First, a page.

Book Review:book_cover.jpg
Diverse Populations of Gifted Children: Meeting Their Needs in the Regular Classroom and Beyond
Starr Cline and Diane Schwartz

Although Cline and Schwartz’s book covers a wide range of different kinds of gifted students, it provides an insightful and enlightening discussion of the highly gifted student that any teacher or educator would certainly benefit from reading. The book strives to define and characterize students with higher levels of giftedness so that identification and program development will satisfy the needs of this truly amazing demographic of students.

Cline and Schwartz’s entire view of giftedness and the kind of identification and programming it demands centers on Gardner’s Multiple Intelligences Theory. Gardner’s theory recognizes several different kinds of intelligences in which gifted students can excel, including verbal-linguistic, logical-mathematical, spatial, bodily-kinesthetic, musical, interpersonal, and intrapersonal. Cline and Schwartz argue that using these intelligences in defining giftedness admits and benefits a diverse population of gifted students.

The authors acknowledge that, just as there are many different KINDS of intelligences in which a student may be gifted, there are also varying LEVELS of giftedness among students. In the context of the book, the exceptionally gifted student is one that has an IQ exceeding 160, which sets him or her far apart from gifted peers and makes them the most “traditionally” gifted students.

The book then tackles the question of how to identify these exceptional students, both academically and socially. It provides ample examples of signs to look for, whether the child shows early developmental signs of extreme giftedness or demonstrates his or her giftedness through unique worldviews and ways of processing information. Cline and Schwartz also recognize that once the child reaches school age, their giftedness often becomes evident through IQ scores that have “topped out.” However, these scores fail to recognize and address the social and emotional differences present in a highly gifted student, which are important factors in his or her development of self-confidence and resilience.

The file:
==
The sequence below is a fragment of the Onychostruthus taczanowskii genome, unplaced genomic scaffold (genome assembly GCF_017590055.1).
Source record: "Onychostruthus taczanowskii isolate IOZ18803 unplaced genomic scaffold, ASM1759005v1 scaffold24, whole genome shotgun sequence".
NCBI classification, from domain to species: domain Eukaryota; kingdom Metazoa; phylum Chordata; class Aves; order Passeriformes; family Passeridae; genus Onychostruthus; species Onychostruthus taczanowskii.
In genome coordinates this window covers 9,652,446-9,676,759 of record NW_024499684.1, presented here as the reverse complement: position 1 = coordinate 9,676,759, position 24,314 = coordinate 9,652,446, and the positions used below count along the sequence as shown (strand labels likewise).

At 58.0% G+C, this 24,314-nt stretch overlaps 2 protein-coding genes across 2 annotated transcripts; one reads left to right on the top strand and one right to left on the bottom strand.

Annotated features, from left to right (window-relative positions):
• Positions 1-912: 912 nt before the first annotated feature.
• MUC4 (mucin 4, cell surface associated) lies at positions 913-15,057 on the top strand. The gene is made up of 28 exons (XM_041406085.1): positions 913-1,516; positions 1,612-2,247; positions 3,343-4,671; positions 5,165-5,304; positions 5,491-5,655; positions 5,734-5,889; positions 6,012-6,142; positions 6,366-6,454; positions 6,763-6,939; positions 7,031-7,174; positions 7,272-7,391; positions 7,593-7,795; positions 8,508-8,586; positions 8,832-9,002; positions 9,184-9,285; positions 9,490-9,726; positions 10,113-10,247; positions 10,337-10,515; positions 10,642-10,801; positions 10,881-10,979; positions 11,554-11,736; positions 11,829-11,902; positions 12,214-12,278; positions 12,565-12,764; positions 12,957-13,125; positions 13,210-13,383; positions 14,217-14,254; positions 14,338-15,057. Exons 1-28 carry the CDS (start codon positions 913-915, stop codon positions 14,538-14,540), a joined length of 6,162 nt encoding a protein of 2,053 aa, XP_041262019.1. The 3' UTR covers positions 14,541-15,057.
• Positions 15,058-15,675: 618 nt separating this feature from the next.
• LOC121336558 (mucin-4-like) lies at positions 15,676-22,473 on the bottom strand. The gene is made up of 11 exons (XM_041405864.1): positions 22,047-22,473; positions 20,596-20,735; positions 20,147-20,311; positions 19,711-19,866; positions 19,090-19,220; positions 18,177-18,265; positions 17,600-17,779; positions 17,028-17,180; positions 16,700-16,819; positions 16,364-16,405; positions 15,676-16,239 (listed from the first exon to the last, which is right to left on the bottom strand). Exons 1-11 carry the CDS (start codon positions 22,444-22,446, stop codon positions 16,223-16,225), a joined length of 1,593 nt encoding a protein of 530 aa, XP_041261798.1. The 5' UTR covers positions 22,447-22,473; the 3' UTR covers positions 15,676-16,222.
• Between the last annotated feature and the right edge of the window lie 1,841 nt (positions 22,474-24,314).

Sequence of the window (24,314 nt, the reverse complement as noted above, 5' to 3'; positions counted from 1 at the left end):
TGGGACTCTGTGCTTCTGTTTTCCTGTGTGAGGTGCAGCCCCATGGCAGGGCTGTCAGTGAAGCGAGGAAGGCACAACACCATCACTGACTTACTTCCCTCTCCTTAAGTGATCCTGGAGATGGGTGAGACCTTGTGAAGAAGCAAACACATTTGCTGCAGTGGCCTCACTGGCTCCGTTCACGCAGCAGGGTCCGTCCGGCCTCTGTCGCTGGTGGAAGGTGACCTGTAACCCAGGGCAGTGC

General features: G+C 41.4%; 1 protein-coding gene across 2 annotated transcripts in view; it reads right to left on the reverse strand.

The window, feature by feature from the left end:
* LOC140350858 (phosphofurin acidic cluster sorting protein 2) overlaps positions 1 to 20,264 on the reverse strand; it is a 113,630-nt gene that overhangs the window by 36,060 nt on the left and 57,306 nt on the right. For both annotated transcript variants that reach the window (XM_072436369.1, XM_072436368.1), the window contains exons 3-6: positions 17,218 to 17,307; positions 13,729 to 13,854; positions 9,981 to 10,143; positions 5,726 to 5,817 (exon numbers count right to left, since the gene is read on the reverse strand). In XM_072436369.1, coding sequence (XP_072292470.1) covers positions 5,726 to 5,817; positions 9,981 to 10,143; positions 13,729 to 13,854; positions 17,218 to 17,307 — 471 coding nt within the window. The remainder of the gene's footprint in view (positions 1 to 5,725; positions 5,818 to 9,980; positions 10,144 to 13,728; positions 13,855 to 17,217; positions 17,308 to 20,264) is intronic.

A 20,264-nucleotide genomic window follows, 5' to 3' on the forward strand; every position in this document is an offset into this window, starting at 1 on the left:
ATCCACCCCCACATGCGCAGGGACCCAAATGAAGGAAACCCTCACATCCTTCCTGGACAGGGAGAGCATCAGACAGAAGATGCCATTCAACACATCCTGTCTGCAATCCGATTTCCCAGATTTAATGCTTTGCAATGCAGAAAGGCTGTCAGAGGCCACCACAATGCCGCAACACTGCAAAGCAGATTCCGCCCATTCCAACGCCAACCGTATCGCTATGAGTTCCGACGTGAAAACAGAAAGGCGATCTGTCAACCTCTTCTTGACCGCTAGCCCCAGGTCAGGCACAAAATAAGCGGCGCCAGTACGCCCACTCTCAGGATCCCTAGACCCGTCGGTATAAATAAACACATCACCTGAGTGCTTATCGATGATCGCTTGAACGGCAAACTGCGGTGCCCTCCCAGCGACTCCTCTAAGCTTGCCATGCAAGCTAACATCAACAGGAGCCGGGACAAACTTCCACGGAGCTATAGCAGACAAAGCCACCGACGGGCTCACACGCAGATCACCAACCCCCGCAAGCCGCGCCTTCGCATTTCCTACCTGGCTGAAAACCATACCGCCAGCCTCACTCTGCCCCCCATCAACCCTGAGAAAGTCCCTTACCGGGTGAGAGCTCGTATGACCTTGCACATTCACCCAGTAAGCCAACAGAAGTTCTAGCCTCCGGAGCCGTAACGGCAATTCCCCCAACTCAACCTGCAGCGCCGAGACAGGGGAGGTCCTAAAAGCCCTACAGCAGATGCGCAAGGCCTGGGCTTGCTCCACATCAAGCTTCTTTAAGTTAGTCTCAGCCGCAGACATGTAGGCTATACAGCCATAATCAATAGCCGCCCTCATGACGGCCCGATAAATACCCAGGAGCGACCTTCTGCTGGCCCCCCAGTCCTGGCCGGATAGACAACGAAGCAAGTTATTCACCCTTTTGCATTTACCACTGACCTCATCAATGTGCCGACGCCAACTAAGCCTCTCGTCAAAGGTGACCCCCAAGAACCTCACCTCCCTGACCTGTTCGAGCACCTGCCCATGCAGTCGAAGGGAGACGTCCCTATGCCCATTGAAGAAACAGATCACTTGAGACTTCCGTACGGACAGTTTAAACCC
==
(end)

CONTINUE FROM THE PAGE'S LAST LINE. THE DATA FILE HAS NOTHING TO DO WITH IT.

Once an exceptionally gifted student is identified, individualized program development is the next crucial step. Cline and Schwartz, in keeping with their advocacy of Multiple Intelligence Theory, argue the importance of assessing the child’s areas of giftedness and developing a curriculum that will be rigorous and intellectually satisfying. They list several enrichment activities and research opportunities that can satisfy the intellectual needs of the highly gifted student, while emphasizing the emotional guidance and support such an extraordinary student will inevitably need.

Perhaps the most helpful and eye-opening discussion of the highly gifted in Diverse Populations of Gifted Children, however, was provided by the case study provided intermittently throughout the chapter. It was written by the mother of a highly gifted student named Gary, and outlined his intellectual, social and emotional development, addressing all of the problems and struggles he encountered throughout his education. If anything, Gary’s story stresses the importance of counseling and emotional support for the highly gifted student as a means of combating the isolation they often feel when they have far surpassed the intellectual levels of their family and peers.

Though it can feel a little dated at times, Diverse Populations of Gifted Students is an excellent resource for any teacher, administrator, or parent that seeks to address the needs of a highly gifted student. It anticipates any questions someone working with an exceptional student might have and addresses them clearly and concisely. The book also provides unique insight into the world of a highly gifted child, which is essential for teachers to understand and connect with a student who is so obviously different from the rest. But most importantly, it emphasizes that the highly gifted child is still a child, and it is critical that they are still treated as such.

~ Sarah Heim